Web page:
Also, our immigration policies systemically punish the poor. Our society would shut down in many ways if we did not enjoy the benefits of the labors of undocumented persons, but we provide them few of the entitlements we guarantee to others. Often they do not dare seek the education and health care for their families to which all other tax-payers are entitled, because undocumented citizens fear arrest and deportation.
Several have suggested that we ought to strip the Statue of Liberty of Emma Lazarus’ poem: “Send me your tired, your poor, your huddled masses longing to be free” because the United States no longer means that. Today we exploit immigrants for a season and then ship them home.
for the LORD pleads their cause
and despoils of life those who despoil them
Then the Lord had better get busy, because right now, the poor are losing big time.
Or better yet, maybe you and I had better get busy as God’s stand-ins.
Grammatical point of view is interesting to watch here, as in many psalms. Most of the psalm is in the third person, describing how God is steadfast and immovable on the side of good people. At the end, God escorts the evil-doers out of Jerusalem.
But in the penultimate verse in the selection, that is, verse 4, point of view shifts from 3rd to 2nd person, and those who read the psalm, perhaps without noticing it, shift from talking about God to talking to God,
Show your goodness, O LORD, to those who are good *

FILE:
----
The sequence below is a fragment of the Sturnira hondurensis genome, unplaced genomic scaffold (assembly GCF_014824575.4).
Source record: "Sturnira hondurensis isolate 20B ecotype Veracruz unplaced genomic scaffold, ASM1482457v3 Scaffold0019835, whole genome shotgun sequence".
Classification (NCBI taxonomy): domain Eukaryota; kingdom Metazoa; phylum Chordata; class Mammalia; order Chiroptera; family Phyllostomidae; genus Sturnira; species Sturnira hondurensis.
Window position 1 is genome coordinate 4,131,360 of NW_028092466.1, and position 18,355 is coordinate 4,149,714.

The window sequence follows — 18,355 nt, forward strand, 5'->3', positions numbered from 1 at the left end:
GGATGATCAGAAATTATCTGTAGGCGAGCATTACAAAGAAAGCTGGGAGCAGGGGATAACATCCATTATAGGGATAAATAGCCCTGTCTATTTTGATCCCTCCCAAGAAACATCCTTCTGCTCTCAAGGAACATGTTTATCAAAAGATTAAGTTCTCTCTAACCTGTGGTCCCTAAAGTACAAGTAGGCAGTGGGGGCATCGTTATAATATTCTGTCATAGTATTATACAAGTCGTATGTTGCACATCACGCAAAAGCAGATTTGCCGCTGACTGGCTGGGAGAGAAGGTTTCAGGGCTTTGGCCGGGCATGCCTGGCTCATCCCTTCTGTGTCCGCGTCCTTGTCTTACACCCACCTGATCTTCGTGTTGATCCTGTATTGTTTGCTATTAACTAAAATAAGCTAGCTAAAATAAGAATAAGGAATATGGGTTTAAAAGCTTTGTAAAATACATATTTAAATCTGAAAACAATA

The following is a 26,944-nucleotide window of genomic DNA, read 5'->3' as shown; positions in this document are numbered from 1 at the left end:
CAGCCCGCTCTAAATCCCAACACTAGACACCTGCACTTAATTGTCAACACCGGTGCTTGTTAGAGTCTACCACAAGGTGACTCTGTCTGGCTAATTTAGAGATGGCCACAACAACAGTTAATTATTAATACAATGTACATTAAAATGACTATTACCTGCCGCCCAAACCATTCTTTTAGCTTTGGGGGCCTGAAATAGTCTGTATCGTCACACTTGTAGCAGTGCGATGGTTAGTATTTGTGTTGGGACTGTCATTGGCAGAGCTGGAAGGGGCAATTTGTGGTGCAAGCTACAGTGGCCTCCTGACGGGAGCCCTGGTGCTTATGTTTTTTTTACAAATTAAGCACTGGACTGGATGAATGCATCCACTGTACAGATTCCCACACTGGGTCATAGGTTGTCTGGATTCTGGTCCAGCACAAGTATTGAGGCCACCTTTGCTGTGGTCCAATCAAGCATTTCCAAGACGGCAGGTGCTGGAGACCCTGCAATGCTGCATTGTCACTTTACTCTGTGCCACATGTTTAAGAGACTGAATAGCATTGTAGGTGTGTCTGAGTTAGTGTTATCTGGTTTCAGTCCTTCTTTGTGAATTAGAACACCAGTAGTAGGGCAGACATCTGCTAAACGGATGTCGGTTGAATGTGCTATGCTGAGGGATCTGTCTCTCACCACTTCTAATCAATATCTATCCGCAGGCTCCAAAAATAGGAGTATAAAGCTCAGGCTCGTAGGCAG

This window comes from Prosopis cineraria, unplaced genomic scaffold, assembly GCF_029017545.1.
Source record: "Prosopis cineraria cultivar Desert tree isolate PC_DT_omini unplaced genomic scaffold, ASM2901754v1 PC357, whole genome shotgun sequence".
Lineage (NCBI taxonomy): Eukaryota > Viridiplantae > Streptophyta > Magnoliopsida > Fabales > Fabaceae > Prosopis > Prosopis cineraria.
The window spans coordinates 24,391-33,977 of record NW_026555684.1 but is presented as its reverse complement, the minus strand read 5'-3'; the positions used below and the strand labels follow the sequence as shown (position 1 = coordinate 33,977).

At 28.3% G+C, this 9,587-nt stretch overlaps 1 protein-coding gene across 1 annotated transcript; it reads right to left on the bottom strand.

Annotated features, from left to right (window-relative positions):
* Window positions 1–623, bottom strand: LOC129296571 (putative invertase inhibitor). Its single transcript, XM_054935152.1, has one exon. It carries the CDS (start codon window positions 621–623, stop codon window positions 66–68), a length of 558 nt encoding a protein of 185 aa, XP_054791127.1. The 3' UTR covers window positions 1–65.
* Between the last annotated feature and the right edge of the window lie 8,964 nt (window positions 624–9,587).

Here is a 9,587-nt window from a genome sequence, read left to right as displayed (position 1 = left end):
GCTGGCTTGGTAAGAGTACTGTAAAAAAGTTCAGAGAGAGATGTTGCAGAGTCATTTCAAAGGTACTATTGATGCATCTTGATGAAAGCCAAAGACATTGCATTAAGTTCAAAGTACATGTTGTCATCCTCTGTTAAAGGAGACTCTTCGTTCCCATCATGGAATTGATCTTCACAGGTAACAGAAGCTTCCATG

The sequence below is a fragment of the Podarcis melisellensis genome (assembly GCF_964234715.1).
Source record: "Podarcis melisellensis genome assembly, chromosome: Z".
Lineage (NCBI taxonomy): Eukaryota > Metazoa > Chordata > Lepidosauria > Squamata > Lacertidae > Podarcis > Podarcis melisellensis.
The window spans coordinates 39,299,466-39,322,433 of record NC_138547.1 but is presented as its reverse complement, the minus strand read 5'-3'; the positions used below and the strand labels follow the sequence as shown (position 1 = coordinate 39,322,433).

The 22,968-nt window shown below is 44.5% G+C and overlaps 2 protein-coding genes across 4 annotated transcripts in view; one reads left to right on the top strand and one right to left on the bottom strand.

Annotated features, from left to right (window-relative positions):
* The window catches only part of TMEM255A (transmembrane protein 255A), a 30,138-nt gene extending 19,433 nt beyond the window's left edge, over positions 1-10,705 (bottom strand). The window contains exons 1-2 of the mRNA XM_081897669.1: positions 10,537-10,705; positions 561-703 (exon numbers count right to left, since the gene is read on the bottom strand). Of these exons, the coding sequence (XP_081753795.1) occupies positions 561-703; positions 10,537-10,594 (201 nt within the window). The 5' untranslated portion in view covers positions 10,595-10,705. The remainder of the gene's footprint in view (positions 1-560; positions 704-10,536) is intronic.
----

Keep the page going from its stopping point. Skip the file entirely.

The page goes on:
and to those who are true of heart.
The rest of the psalm proclaims this is what God does, but almost as an aside verse 6 whispers to God to remind God to do it.
Does God direct goodness only, or even primarily, to the good? Do the evil never prosper? And if the evil sometimes prosper, do they always get their comeuppance?
When I taught at Chinese University in Hong Kong, I tried to persuade a friend in the Religion Department to get his colleagues to address the spiritual needs of lgbt persons. He was sympathetic but said I vastly underestimated the conservatism of Hong Kong Christians. “They are ready to string me up when I preach a simple text such as ‘God makes the rain to fall on the just and the unjust.’ ‘No!’ they tell me! ‘God always privileges only good people! If you are prosperous, you are good; if you are poor, you are evil.’ Consider the wall of ignorance that I face, and do you still think that I can get them to consider whether God loves lgbt persons?"